Ban on amalgam fillings sought
By NATHAN BEAUMONT - The Dominion Post
Juliet Pratt blames the 40 amalgam fillings she had in her teeth
for leaving her chronically fatigued and overweight.
Now the Auckland financial adviser is on a mission to ensure others
will never have to suffer like she did.
She has taken her fight to Parliament, petitioning for the Government
to ban the use of mercury amalgam for children and pregnant women
immediately, and phase it out entirely by 2013.
Ms Pratt says the chronic fatigue syndrome
she suffered for nine years, in which time she put on 20 kilograms,
was caused by mercury leaking from her amalgam fillings. It was
not till they were removed that she got her health back.
"I was like a lump of concrete. If I got
a virus I was in bed for weeks, it was awful. No one could tell
me what was wrong. The doctors and specialists gave up on me,
telling me to go to bed for six months."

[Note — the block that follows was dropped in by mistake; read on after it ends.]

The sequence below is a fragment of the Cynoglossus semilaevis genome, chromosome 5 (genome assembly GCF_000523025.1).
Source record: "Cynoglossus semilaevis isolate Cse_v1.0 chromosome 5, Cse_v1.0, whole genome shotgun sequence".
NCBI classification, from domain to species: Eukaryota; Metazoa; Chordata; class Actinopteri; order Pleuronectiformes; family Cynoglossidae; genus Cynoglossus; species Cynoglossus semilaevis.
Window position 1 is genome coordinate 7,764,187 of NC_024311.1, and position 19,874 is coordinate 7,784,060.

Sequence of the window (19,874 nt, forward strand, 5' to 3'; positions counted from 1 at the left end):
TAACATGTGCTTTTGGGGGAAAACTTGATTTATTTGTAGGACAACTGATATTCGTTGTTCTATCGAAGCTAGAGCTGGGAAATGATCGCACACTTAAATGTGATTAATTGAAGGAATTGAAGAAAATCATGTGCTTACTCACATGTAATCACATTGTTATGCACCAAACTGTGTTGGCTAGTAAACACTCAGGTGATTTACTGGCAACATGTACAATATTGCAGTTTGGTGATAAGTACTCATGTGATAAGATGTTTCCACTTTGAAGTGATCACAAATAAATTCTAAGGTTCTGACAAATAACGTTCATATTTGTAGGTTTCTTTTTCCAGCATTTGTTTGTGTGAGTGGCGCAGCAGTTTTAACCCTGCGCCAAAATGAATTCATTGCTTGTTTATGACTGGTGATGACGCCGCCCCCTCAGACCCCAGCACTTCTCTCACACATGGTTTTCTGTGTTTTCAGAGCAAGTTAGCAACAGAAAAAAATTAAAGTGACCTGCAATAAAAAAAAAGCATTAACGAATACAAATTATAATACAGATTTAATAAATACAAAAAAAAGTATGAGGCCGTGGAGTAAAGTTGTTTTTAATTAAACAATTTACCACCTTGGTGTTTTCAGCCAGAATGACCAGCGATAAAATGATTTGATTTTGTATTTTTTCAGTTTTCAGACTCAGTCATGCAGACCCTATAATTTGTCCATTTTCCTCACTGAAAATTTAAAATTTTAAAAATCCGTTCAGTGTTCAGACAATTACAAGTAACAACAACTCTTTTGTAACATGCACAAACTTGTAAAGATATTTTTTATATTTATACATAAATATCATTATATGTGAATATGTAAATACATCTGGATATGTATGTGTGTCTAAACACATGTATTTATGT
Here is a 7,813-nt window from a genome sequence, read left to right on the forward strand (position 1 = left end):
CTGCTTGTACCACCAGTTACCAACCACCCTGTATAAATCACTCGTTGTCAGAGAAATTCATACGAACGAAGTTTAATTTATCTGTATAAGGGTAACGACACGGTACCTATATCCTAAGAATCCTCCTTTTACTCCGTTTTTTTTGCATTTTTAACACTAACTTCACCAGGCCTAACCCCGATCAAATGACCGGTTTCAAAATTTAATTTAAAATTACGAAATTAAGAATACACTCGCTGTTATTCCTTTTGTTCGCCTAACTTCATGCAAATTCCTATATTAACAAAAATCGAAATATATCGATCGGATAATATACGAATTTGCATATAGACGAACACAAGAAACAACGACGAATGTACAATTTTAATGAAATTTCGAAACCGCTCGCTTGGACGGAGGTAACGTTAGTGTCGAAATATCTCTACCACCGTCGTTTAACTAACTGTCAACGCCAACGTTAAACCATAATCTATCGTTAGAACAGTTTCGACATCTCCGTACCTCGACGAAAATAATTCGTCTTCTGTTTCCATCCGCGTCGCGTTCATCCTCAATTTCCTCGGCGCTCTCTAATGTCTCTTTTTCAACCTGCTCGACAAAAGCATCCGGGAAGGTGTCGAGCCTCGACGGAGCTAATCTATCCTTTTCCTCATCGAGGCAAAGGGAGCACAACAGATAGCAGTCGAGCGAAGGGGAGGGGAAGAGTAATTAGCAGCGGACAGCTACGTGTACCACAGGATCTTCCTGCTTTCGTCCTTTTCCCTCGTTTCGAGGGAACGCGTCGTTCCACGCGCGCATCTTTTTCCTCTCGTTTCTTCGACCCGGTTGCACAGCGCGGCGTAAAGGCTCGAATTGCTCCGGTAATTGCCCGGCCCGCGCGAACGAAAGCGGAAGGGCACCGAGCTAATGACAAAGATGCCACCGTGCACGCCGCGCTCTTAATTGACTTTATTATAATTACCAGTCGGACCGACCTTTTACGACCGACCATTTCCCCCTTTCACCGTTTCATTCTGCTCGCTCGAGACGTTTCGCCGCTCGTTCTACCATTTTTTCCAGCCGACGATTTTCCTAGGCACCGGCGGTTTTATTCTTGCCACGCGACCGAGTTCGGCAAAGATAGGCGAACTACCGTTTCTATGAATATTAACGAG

It was not till a doctor mentioned concerns
about amalgam fillings that a "light went off in my head".
Ms Pratt's petition, signed by more than 1500 people and submitted
to Green MP Sue Kedgley in February, was considered by Parliament's
health select committee yesterday.
Amalgam fillings are popular due to the low cost, ease of application
and durability. But in recent years fears have grown about the
alleged detrimental health effects of their mercury content.
However, dentists and Health Ministry officials are standing by
"The Ministry of Health strongly disagrees with the petition and
recommends the committee does not support it," director-general
of health Stephen McKernan said. "The ministry is confident that
the scientific evidence continues to support the use of amalgam
as a safe, effective and affordable means to treat tooth decay."
The Dental Association's David Crum said
amalgam's benefits outweighed the "very low level of risk" associated with it. "Patients
can be assured that their amalgam fillings, whether old or new,
have not been shown to constitute a threat to their health."
But Ms Pratt urged health officials and dentists not to ignore
"They have to wake up and take note. I
am not going to go away . . . It is too big a subject to ignore."